OTTAWA – Canadians appear to be on a collision course with harsh reality when it comes to their increasingly unrealistic expectations for retiring early and comfortably.
As evidence mounts of underfunding in company pension plans, and rising household debt, a new survey conducted for TD Bank suggests Canadians haven’t adjusted their notions about retirement.
The survey of respondents spanning three generations shows on average Canadians want to retire at 61, and the younger they are, the earlier they want to retire. Those in the 25-30 age group actually expect to call it quits at 59.
The problem is that the survey also shows six in 10 Canadians have less than $100,000 in household assets, not counting any equity they may have in their homes. Sixteen per cent have no assets at all.
As well, 44 per cent of respondents reported they will have debt when they retire, and 13 per cent said their debt will be significant.
The latest data from Statistics Canada shows Canadians on average owe 153 per cent more than their annual disposable income, a record high, although about 70 per cent is mortgage debt.
Banks and other financial institutions use surveys on topics like retirement, the economy, investing and savings intentions to gauge consumer sentiments and promote their financial products and services.
Banks, insurers and wealth management companies profit from providing financial advice by charging fees to consumers and have long promoted the need for Canadians to put money into their RRSP accounts and use professional advisers to help manage retirement funds and other investments.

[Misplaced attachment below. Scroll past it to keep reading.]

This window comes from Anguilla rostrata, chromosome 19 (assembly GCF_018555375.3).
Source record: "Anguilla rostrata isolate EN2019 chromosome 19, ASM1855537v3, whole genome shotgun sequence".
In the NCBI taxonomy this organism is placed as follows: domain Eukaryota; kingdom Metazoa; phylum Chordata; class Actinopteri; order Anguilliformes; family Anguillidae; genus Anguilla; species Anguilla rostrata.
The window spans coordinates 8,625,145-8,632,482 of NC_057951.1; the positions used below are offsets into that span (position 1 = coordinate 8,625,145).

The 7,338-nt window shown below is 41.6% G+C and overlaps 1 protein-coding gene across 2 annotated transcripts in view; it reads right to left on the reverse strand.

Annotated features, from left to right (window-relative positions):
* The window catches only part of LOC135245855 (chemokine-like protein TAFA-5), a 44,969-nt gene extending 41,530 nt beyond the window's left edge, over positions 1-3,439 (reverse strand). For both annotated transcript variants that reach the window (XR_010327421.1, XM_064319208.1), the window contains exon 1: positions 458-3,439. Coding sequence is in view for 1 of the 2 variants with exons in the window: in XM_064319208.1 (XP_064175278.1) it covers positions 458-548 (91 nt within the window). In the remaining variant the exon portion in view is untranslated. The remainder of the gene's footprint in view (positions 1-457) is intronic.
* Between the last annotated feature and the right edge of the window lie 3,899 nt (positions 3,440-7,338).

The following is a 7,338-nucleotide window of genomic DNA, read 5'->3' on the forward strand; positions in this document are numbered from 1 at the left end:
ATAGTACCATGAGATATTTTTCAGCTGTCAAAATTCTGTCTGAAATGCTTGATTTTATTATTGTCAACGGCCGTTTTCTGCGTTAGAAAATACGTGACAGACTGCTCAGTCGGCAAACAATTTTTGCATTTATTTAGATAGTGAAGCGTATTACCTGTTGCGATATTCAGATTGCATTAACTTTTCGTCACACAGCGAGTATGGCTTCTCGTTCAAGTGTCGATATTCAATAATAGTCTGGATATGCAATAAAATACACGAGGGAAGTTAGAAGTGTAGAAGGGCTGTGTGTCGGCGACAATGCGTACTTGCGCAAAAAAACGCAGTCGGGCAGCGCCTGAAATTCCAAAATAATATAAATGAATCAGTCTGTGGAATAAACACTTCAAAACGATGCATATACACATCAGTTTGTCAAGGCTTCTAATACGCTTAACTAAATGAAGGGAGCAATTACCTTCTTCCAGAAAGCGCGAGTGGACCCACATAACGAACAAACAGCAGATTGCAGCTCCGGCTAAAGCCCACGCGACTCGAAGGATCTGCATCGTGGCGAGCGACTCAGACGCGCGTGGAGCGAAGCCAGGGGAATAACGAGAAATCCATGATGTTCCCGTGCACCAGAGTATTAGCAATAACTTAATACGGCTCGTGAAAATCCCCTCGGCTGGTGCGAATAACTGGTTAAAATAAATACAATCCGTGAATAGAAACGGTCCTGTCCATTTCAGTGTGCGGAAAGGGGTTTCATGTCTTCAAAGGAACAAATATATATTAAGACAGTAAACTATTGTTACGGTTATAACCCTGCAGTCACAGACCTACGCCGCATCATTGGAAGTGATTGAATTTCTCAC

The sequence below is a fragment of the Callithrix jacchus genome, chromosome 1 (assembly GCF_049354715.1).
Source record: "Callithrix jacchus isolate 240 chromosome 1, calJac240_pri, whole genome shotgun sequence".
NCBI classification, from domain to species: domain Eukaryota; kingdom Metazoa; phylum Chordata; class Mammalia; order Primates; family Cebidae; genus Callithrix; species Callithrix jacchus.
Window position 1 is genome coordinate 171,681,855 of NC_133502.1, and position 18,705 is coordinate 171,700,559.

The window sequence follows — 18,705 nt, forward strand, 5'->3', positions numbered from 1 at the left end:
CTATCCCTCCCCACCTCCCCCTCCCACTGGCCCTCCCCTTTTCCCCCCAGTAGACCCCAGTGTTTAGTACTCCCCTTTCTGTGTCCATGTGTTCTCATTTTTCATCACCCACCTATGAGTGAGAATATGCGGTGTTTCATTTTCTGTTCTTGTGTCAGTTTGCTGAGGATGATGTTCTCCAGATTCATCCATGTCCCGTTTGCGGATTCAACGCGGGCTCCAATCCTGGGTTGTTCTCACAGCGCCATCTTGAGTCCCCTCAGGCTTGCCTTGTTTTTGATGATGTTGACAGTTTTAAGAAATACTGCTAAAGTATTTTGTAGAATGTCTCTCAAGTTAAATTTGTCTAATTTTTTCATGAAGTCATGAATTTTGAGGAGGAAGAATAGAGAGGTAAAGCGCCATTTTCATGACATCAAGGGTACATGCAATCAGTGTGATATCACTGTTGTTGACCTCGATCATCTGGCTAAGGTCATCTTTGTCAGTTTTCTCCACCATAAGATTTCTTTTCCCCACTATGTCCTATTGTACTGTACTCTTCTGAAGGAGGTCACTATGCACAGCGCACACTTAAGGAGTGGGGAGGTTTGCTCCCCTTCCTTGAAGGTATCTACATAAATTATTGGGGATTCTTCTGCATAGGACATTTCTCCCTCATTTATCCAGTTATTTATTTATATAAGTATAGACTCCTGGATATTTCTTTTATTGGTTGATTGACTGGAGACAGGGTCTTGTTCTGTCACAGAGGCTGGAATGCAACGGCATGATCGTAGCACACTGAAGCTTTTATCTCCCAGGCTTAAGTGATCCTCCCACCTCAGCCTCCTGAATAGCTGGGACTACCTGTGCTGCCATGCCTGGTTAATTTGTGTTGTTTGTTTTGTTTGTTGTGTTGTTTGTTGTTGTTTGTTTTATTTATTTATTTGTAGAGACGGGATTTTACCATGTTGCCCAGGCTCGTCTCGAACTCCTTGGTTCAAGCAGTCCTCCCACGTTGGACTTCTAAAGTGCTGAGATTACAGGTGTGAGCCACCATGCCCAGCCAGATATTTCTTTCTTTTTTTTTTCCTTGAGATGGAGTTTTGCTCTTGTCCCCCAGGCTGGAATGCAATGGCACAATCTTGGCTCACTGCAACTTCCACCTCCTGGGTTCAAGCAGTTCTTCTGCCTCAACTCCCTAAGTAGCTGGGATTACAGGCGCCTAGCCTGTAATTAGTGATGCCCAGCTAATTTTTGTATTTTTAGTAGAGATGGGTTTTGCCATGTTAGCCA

The TD poll of 1,006 also found that most Canadians expect their retirement years will be a time to relax and enjoy life, with only 15 per cent saying they want to work as long as they are healthy.
“Early retirement is only achievable if you take steps needed to get there,” said Cynthia Caskey, a portfolio manager with TD Waterhouse.
“(But) to ensure their golden years are actually golden, it is extremely important for Canadians to get an early start on saving for retirement.”
And for some Canadians, their dreams for early retirement may no longer be realistic.
“For some Canadians, it’s not going to be about choice, they will have to work past age 65 paying off debt or working longer to afford their retirement.”
Savings is key to retirement plans because only about four in 10 Canadians have a company pensions, and increasingly those plans are turning away from offering guaranteed benefits because of the weak economic backdrop.
Last year, the federal government backed off requests from some provinces and many pension activists to expand the Canadian Pension Plan, which offers defined benefits, opting instead for a new voluntary savings vehicle for workers at small firms.
Two new reports suggest existing company pension plans will be less lucrative when it comes times to collect.
The Mercer Pension Health Index released Thursday shows despite a rebound in stock markets in October, the solvency of most Canadian pension plans failed to improve in the fourth quarter due to a further drop in federal bond yields. The index is down 13 per cent on the year.
On Wednesday, pension consulting firm Towers Watson said the deteriorating health of Canadian pensions in 2011 is likely to convince more employers to shift burdens to employees this year and force an increase in retirement ages.
The company said that low interest rates and plunging stock markets weighed heavily on defined benefit pension plans. If pension plan values do not recover over the long term, retirees may face lower pensions and benefits, Towers Watson said.